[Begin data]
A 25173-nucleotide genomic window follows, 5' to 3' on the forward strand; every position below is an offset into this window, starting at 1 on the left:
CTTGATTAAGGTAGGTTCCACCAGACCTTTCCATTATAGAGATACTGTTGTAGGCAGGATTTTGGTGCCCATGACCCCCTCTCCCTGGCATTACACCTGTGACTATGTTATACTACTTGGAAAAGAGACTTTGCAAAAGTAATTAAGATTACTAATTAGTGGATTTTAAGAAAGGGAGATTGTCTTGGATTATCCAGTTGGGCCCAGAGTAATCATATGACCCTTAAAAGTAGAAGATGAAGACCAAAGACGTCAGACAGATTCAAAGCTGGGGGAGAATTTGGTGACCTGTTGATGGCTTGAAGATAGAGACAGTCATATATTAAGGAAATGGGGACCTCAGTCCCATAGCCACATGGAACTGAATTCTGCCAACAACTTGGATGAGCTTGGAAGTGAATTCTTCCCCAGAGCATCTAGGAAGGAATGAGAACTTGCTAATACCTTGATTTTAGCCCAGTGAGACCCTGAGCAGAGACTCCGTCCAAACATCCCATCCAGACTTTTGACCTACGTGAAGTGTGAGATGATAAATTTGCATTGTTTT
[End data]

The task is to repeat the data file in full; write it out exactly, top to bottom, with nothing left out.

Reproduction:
A 25173-nucleotide genomic window follows, 5' to 3' on the forward strand; every position below is an offset into this window, starting at 1 on the left:
CTTGATTAAGGTAGGTTCCACCAGACCTTTCCATTATAGAGATACTGTTGTAGGCAGGATTTTGGTGCCCATGACCCCCTCTCCCTGGCATTACACCTGTGACTATGTTATACTACTTGGAAAAGAGACTTTGCAAAAGTAATTAAGATTACTAATTAGTGGATTTTAAGAAAGGGAGATTGTCTTGGATTATCCAGTTGGGCCCAGAGTAATCATATGACCCTTAAAAGTAGAAGATGAAGACCAAAGACGTCAGACAGATTCAAAGCTGGGGGAGAATTTGGTGACCTGTTGATGGCTTGAAGATAGAGACAGTCATATATTAAGGAAATGGGGACCTCAGTCCCATAGCCACATGGAACTGAATTCTGCCAACAACTTGGATGAGCTTGGAAGTGAATTCTTCCCCAGAGCATCTAGGAAGGAATGAGAACTTGCTAATACCTTGATTTTAGCCCAGTGAGACCCTGAGCAGAGACTCCGTCCAAACATCCCATCCAGACTTTTGACCTACGTGAAGTGTGAGATGATAAATTTGCATTGTTTT